In the United States, where most of the mainstream communications media have not deigned to mention the treaty, it remains a well-kept secret. Even so, although a 2019 YouGov poll about it drew a large “Don’t Know” response, treaty support still outweighed opposition by 49 to 32 percent. Moreover, when the US Conference of Mayors, representing 1,400 US cities, met in August 2021, the gathering unanimously approved a resolution praising the Treaty on the Prohibition of Nuclear Weapons.
Meanwhile, a variety of institutions, recognizing that nuclear weapons are now illegal under international law, have begun to change their investment policies. In September 2021, Lansforsakringar, a Swedish insurance company with assets of over $46 billion, cited the treaty as a major reason to avoid investing in companies producing nuclear weapons. In December, the New York City Council adopted a resolution telling the city comptroller to remove investments from the city’s $250 billion pension fund from companies producing or maintaining these weapons of mass destruction. According to ICAN, 127 financial institutions stopped investing in nuclear weapons companies during 2021.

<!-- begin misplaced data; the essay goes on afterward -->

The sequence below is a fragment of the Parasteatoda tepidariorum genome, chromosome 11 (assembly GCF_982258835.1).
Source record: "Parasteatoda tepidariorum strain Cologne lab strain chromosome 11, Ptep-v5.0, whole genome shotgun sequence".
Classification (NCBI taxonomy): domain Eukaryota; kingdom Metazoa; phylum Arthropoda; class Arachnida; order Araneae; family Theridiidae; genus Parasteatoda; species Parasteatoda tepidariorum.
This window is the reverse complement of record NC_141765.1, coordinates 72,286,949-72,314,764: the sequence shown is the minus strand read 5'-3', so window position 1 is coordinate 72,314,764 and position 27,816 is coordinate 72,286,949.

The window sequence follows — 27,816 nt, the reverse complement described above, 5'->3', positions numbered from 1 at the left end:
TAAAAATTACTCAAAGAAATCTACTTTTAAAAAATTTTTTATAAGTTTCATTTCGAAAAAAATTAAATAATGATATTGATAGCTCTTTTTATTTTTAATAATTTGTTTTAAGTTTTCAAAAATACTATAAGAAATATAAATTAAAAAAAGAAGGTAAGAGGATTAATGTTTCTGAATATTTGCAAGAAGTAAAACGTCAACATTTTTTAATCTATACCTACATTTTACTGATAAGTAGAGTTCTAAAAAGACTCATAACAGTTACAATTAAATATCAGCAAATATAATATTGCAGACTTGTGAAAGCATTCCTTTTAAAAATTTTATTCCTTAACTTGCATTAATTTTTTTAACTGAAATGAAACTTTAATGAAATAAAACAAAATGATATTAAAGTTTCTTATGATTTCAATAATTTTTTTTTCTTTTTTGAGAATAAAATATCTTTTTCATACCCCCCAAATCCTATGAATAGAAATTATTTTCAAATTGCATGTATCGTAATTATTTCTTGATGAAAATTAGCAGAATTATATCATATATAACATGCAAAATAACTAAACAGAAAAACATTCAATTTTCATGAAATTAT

Despite this impressive display of respect for the landmark agreement, the nine nuclear powers have not only continued to oppose it, but have accelerated their nuclear arms race. Having cast off the constraints of most nuclear arms control and disarmament agreements of the past, they are all busy either developing or deploying new nuclear weapons systems or have announced their intention to do so.
In this process of nuclear “modernization,” as it is politely termed, they are building newly designed nuclear weapons of increasing accuracy and efficiency. These include hypersonic missiles, which travel at five times the speed of sound and are better able than their predecessors to evade missile defenses. Reportedly, hypersonic missiles have already been developed by Russia and China. The United States is currently scrambling to build them, as well, with the usual corporate weapons contractors eager to oblige.
When it comes to “modernization” of its entire nuclear weapons complex, the US government probably has the lead. During the Obama administration, it embarked on a massive project designed to refurbish US nuclear production facilities, enhance existing nuclear weapons, and build new ones. This enormous nuclear venture accelerated during the Trump administration and continues today, with a total cost estimated to ultimately top $1.5 trillion.